Making The Most Of Plum Season

Making The Most Of Plum Season

Posted by The Wares Team on 26th Aug 2019

There can be few fruit trees in an orchard or garden that earn their keep as well as the plum. Most varieties are fairly trouble-free and very prolific when it comes to fruit production. In fact, it can be hard to keep up with your plum trees at the height of the season. If you leave the fruit on the tree for too long, however, you may find you have a problem with wasps attracted to the sticky sweet fruits, or even worse, a branch may snap off under the weight of so much fruit. 

So if you have a plum tree in the garden that has more plums on it than you know what to do with, read on for some great ideas for using them all up. All you need is a few jam jars and a bottle or two, along with your regular preserving equipment and you’re set for production.

Plum Jam Ideas

Our first and easiest suggestion for coping with a plum glut is to make some jam. Whilst you might think that plum jam is just like any other jam, it does have a tendency to go thick and lumpy, so do take care to follow the recipe carefully. Since we like to bring you some more unusual recipes from time to time, today’s plum jam suggestion has a secret ingredient - cocoa powder!

Plum & Chocolate Jam


  • 1 kg ripe plums
  • 1 kg granulated sugar
  • 5 tablespoons good honey
  • 4 tablespoons cocoa powder
  • 2 teaspoons lemon juice


  1. Wash the plums, and remove the stalks and any leaves. Cut each plum in half and remove the stone. Chop each plum half into two.
  2. Add all of the ingredients to a large maslin pan and heat on a moderately high heat, stirring to prevent the fruit from sticking to the pan or burning.
  3. When the mixture has come to the boil, reduce the heat and simmer for around 45 minutes, until the fruit is very soft.
  4. Using a jam thermometer, or the chilled plate method, test the jam to see if it has reached setting point (this is 105°C). If it has, carefully pour the jam into clean, sterilised glass jars using a jam funnel to avoid spillages. Allow to cool slightly, then seal your jam jars and label, before storing in a cool, dark place.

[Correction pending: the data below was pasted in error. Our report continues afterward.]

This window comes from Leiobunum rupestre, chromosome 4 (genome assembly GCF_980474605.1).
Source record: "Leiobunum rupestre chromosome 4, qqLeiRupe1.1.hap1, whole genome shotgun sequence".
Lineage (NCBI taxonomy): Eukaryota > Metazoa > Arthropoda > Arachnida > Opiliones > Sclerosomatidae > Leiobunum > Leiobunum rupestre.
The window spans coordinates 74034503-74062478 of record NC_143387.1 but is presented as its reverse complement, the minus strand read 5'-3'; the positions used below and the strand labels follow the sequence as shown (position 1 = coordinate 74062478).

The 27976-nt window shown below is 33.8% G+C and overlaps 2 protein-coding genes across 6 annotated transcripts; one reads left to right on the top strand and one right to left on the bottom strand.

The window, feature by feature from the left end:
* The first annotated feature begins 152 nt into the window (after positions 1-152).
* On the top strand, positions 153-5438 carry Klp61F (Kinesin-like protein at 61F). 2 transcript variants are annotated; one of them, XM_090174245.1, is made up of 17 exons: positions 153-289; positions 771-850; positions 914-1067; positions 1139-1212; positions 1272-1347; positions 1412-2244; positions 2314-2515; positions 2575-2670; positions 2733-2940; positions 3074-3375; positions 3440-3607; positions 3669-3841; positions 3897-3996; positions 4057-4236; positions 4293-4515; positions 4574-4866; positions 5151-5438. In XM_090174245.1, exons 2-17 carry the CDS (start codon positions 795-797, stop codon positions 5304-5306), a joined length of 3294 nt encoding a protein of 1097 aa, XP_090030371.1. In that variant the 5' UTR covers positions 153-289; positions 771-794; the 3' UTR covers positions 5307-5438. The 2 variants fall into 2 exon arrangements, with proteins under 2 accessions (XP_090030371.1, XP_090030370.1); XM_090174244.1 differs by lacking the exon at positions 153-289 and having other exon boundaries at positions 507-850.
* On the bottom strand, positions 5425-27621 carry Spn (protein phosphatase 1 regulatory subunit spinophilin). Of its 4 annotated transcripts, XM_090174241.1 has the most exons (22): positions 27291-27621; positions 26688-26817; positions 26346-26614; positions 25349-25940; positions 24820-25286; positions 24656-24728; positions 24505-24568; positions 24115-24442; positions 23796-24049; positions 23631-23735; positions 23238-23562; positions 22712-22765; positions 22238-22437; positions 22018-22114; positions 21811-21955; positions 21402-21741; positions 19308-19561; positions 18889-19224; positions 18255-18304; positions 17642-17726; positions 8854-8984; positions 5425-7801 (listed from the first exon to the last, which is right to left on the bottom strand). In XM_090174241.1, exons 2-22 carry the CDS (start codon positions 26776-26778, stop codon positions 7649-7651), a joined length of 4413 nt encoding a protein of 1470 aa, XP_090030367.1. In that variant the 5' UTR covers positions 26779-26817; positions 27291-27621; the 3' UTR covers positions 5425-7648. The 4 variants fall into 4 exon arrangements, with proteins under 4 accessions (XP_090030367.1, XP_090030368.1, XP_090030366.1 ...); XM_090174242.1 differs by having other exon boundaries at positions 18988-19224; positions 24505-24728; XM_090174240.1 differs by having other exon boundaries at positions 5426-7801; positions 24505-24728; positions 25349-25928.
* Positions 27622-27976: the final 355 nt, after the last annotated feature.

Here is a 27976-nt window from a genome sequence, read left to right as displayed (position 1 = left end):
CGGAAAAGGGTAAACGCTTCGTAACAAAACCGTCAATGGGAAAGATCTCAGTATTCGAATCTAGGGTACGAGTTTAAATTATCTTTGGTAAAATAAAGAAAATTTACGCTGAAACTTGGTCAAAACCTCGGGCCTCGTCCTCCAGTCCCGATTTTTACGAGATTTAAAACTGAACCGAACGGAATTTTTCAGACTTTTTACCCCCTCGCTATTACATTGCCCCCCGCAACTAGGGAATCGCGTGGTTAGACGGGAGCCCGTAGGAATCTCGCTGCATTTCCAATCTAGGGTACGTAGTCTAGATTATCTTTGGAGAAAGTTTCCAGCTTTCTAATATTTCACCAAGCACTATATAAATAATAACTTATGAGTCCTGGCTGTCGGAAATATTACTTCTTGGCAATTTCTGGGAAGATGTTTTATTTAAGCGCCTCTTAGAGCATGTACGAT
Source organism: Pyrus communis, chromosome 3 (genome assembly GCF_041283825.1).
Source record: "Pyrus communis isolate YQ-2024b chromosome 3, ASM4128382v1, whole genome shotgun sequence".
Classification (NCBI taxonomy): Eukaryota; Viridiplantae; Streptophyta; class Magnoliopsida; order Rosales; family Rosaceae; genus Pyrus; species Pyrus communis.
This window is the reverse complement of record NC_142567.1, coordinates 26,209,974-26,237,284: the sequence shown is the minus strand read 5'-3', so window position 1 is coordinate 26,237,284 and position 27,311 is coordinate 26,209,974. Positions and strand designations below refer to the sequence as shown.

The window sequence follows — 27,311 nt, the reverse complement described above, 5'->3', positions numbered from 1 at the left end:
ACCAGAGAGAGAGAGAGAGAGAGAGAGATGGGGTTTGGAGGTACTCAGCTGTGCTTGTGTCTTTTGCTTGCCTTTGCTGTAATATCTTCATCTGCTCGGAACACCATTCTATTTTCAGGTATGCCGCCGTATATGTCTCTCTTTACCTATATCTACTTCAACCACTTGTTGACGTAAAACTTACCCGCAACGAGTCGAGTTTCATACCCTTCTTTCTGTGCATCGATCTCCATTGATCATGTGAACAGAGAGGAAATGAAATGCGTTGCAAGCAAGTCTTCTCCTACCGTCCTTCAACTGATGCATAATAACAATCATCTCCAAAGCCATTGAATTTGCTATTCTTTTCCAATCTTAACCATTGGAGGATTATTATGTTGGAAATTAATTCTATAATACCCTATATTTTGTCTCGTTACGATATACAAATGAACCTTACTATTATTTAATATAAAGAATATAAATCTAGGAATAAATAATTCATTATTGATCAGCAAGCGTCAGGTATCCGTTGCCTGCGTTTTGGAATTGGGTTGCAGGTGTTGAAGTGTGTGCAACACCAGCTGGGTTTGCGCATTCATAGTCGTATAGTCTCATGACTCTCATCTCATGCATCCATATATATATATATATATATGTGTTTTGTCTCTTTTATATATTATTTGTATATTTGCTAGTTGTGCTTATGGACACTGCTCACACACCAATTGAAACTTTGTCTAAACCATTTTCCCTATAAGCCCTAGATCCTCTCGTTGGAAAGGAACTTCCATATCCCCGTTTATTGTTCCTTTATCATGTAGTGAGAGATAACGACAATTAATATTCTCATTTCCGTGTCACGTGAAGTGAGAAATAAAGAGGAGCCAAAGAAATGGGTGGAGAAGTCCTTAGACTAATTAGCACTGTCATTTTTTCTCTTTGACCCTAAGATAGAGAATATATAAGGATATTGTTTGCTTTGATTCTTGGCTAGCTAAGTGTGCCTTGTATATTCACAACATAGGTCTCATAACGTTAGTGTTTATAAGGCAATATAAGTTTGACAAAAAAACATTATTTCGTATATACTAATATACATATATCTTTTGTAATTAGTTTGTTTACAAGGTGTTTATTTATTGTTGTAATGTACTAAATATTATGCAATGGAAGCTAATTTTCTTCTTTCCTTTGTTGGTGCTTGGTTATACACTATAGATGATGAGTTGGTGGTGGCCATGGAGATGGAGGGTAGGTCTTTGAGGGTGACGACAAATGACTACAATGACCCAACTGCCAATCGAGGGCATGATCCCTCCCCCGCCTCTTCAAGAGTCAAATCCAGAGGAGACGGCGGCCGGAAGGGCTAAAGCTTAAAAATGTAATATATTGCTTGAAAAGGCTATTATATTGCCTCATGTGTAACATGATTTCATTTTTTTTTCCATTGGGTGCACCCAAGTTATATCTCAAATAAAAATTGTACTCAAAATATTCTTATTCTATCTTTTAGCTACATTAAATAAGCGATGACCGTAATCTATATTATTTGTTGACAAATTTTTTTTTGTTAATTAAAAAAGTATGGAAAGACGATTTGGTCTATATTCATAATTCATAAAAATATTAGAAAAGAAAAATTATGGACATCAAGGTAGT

If plum and chocolate jam doesn’t inspire you, there are plenty of other ways that you can add a little something extra to a traditional plum jam recipe. Try adding the juice and zest of an orange for example, or a little vanilla extract. Plum and strawberry jam is another excellent combination and so is plum and cinnamon, for a warm, almost autumnal taste.

Preserved Plums

If you’ve made all the jam you can manage and you still have a lot of plums to use up, then how about preserving them? Standard 1lb jam jars won’t really cut it for this idea, so dig out some larger glass jars with two-part lids, such as Kilner jars or Mason jars, and follow our recipe for a sweet and decadent treat.


  • 500ml red wine
  • 150g caster sugar
  • 10 plums
  • 2 cinnamon sticks
  • 2 star anise
  • 1 vanilla pod


  1. Wash the plums and cut in half to remove the stone.
  2. Add the red wine, caster sugar, cinnamon sticks, star anise and vanilla pod to a large pan and heat on a low setting until the sugar has dissolved, stirring gently. Once the sugar has dissolved, bring to the boil. Remove the spices from the liquid.
  3. Pack the sliced plums into large glass jars and then pour the wine mixture over the plums, ensuring all fruit is completely covered.
  4. Heat a pan of water and place the sealed jars into it, so that the water comes a little over half-way up the jars. Simmer very gently for about 20 minutes.
  5. Remove the jars from the pan of water and test that the lids have sealed correctly, then add labels and store once cooled.

Other plum ideas

We hope you have been inspired to try one or both of these great recipes, but if you still need more inspiration for your mountain of plums, we have a few more suggestions to hand. Plum wine is an easy option and can really lift the spirits once it’s ready to drink on those dark winter evenings that will be with us all too soon!

Plum syrup is another great idea and this tastes fabulous poured over ice cream, added to soda water, or even added to cocktails - try it with a nice gin, for example. And of course, you can always make a plum crumble, a plum cobbler or a fancy plum tart with them too.

If we’ve inspired you to get into the kitchen and make some awesome plum preserves or bakes, why not share them with us on Facebook, Instagram or Twitter

We love hearing from our amazing customers and seeing all the incredible things you make!